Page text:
Ardre Orie is a celebrity ghostwriter and author advocate

Photo credit: Jeno Uche’

Ardre Orie is the woman behind the words. Her publishing and celebrity ghostwriting skills have landed her major clients such as VH1’s Christina Johnson, MTV’s Javi Marroquin, Grammy Award winner and founder of iconic group The Commodores, Thomas McClary, and many more. Orie has her own company, 13th & Joan Publishing, which gives writers an opportunity to house and brand their work. She also is the founder of the “Pretty Girls Read” initiative, which inspires women and girls to read on a daily basis. Here is the methodology behind her process.

How did you get into ghostwriting?
I started a company in the beauty industry. During that time, I realized that there were many women who had self-esteem issues, so I wanted to write something that would encourage women to be cool with who they are. I did a casting call for women who were non-traditional beauties and I asked each one of them about their journey. After that, I hired a salon to transform them and when I went home, I wrote their stories based on our conversation. I turned this into a book called “21 women and teen girls,” and I called each person to read them what I wrote. Every single person cried when I read them back the story that I wrote because I wrote the stories as if I were them. From there, I discovered that this is something that I need to do. This lead to me receiving a call from a friend who told me that her friend was going on reality tv, and she needed a book done in 30 days. That turned out to be my first client, Christina Johnson, from VH1’s “Atlanta Exes.” In these situations, I figured out that I could write as other people and capture their voice as if I were them.

Writers spend pockets of time in solitude coming up with ideas and content. Knowing that you write as other people, how do you balance your creative and home life?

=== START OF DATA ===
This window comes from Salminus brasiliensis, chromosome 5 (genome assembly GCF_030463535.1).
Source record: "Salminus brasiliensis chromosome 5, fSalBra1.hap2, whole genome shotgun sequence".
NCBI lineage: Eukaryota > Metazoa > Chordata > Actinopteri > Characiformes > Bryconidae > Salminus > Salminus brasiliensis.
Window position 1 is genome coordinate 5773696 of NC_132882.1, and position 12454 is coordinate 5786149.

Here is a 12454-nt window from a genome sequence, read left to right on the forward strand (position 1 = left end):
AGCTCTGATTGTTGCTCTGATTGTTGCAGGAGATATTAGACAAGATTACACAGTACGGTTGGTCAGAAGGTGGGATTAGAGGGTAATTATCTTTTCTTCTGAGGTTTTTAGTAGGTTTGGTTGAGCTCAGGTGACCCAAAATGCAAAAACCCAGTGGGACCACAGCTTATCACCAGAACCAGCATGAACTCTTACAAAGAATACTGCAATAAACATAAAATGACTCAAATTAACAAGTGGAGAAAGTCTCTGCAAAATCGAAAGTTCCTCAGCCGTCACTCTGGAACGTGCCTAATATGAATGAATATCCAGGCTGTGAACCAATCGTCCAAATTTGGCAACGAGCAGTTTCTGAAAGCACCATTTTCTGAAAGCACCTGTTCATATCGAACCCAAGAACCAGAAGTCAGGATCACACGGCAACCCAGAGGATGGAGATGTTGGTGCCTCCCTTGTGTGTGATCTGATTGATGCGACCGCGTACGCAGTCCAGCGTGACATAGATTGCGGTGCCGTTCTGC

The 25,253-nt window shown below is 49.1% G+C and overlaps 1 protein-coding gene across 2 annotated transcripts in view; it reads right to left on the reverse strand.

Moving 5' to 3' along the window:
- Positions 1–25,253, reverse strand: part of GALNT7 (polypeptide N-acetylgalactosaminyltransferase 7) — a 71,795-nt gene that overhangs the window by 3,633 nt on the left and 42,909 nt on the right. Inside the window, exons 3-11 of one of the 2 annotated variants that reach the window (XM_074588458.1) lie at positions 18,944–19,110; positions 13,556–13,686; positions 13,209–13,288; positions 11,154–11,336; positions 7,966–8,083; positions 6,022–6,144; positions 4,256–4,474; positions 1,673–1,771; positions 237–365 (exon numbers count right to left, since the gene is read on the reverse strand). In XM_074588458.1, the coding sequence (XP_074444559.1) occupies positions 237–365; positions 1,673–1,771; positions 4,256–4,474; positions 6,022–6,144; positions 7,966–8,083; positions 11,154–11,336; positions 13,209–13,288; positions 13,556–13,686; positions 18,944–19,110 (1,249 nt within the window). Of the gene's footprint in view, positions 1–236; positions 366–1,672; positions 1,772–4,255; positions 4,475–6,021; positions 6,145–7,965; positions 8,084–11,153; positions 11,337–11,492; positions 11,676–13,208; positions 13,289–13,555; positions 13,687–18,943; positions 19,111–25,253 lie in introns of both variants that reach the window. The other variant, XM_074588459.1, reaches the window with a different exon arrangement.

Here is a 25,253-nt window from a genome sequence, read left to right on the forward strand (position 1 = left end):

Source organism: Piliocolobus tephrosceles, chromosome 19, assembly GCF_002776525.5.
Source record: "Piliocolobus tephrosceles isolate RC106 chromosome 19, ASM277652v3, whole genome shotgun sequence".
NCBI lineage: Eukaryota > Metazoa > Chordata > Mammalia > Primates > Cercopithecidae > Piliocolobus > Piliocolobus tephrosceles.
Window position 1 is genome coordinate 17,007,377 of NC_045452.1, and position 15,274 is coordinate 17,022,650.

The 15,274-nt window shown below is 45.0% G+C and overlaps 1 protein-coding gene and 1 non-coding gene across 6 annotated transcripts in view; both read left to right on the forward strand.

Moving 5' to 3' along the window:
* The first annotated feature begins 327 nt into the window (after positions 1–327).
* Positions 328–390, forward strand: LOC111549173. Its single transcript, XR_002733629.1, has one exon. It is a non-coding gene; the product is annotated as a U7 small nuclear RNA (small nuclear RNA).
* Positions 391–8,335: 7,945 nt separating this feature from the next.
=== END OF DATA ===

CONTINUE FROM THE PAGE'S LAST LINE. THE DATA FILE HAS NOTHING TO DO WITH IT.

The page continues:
It’s a challenge. I am a soccer-mom, I’ve been married to my high-school sweetheart for almost 16 years, and we have three children. My family does not care about my career at all. My family is the traditional family, so it allows me to snap back out of any character that I may be in. I also pray a lot and try to sit in silence, as well. I have an office in my home, which I call the dungeon, and I go down there and write, and when I’m done, I’m right back into mommy-wife mode.

You started Pretty Girls Read as a bridge for women and girls to become active readers daily. Since social media has become the new norm to receive content, how important is it for one to read consistently?
When I go back to the fact of us not being able to read at all, picking up a book is vitally important. When you can hold something that used to be denied to you, that’s powerful. My youngest daughter is 8 years old, and we go to Barnes and Noble often, so she can get new books, and I also have books throughout my home. The ability to recognize the value in books is something that we should take advantage of because again, this is something that we would be punished for in earlier times.

Photo Credit: Jeno Uche’

13th & Joan Publishing House: talk about your business and how it helps writers enhance their brand visibility.
I grew up in a single parent home, but I was raised by very strong women. My grandmother was born on the 13th of October and my mother’s name is Joan. I realized that my story is the intersection between these two women. All of they are is who I’ve become, so, therefore, I named the company 13th & Joan. When I started 13th & Joan Publishing, I wanted to write specific stories, and release them with no constraints. I wanted to create something for myself and others that was affordable and helped writers to achieve their literary goals. At 13th & Joan, we have three services: 1. ghostwriting, 2. author coaching, and 3. publishing. With each process, there’s a system that’s put in place to allow for growth in creative and financial areas. We make goals attainable for our authors.

Is there an expiration date for great content?
Not at all. I think that’s when you realize that you have something good. When I listen to Biggie or Tupac, that has not expired. If someone writes a blog post and takes a paragraph from that post to start another one, that’s powerful. There are no new things being done. We are all remastering things that have been done before.

Rolling Out
Rolling Out

I aim a razor sharp, panoramic lens on popular culture and dissect it for our network of curious, aspirational, savvy and eccentric enthusiasts. I have the strength of an eagle and soul of a phoenix. #IAmRollingOut.

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